Vertical Integration between Hospitals and Insurers

76 Pages Posted: 14 Jan 2019 Last revised: 8 May 2019

See all articles by José Ignacio Cuesta

José Ignacio Cuesta

Stanford University, Department of Economics

Carlos Noton

Compass Lexecon

Benjamin Vatter

Northwestern University; Stanford University

Date Written: January 2, 2019


The welfare effects of vertical integration are ambiguous. Cost efficiencies and the elimination of double marginalization may offset increases in market power and incentives to raise rivals' costs. To study the effects of vertical integration between insurers and hospitals, we develop a model of bargaining and competition. Integrated firms have incentives to increase hospital prices to rivals to steer demand to integrated partners. We estimate the model using administrative data on claims and plans from Chile, where vertically integrated hospitals account for half of all admissions. Our estimates imply that steering incentives are significant and that vertical integration decreases welfare.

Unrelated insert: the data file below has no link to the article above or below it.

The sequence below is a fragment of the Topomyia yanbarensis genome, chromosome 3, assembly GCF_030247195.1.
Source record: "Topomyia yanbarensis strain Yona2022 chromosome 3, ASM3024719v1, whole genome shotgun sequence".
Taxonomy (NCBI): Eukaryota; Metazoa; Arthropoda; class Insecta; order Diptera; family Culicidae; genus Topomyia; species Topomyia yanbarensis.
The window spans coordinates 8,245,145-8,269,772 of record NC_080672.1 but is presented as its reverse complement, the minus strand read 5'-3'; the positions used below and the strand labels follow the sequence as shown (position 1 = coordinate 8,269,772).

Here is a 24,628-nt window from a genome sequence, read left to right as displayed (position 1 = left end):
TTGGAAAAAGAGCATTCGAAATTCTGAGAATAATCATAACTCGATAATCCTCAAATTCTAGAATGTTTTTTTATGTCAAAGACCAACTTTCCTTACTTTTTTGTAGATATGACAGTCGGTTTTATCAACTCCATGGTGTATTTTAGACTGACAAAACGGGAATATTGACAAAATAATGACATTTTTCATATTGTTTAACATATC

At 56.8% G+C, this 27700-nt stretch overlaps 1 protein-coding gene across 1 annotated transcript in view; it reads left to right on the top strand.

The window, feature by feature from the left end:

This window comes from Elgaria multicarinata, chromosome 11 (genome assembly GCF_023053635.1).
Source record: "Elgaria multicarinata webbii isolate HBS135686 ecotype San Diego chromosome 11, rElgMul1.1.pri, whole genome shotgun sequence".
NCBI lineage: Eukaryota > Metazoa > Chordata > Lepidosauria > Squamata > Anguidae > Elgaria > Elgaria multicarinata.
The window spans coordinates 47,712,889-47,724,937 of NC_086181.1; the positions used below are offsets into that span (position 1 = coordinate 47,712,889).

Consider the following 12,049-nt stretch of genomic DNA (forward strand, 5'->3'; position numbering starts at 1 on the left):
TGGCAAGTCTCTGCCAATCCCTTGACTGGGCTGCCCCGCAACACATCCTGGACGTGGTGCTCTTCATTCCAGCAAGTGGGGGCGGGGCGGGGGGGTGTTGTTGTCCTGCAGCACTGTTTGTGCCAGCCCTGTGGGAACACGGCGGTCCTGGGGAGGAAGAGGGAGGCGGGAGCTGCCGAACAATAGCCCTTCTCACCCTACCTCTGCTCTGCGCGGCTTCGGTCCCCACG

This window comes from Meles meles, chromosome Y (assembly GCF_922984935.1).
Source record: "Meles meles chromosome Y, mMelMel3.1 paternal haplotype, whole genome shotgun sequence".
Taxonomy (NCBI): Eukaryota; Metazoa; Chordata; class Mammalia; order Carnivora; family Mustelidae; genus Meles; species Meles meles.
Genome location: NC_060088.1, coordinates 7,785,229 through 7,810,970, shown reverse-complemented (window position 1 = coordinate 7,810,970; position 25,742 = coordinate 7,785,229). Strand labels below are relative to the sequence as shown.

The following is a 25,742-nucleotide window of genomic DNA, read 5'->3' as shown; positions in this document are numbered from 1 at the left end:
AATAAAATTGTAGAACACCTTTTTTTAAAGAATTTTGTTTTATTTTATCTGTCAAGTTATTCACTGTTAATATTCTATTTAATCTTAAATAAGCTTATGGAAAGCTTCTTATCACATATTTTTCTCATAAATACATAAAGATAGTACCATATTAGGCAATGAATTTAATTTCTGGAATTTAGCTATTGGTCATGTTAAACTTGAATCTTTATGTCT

Keywords: health market, vertical integration, insurance competition, hospital competition, bargaining

JEL Classification: I11, L13, L40

Suggested Citation

Cuesta, José Ignacio and Noton, Carlos and Vatter, Benjamin, Vertical Integration between Hospitals and Insurers (January 2, 2019). Available at SSRN: or

José Ignacio Cuesta

Stanford University, Department of Economics ( email )

579 Jane Stanford Way
Stanford, CA CA 94305
United States
94305-6015 (Fax)

Carlos Noton (Contact Author)

Compass Lexecon ( email )


Benjamin Vatter

Northwestern University ( email )

2003 Sheridan Road
Evanston, IL 60208
United States

Stanford University ( email )

366 Galvez St
Stanford, CA 94305
United States


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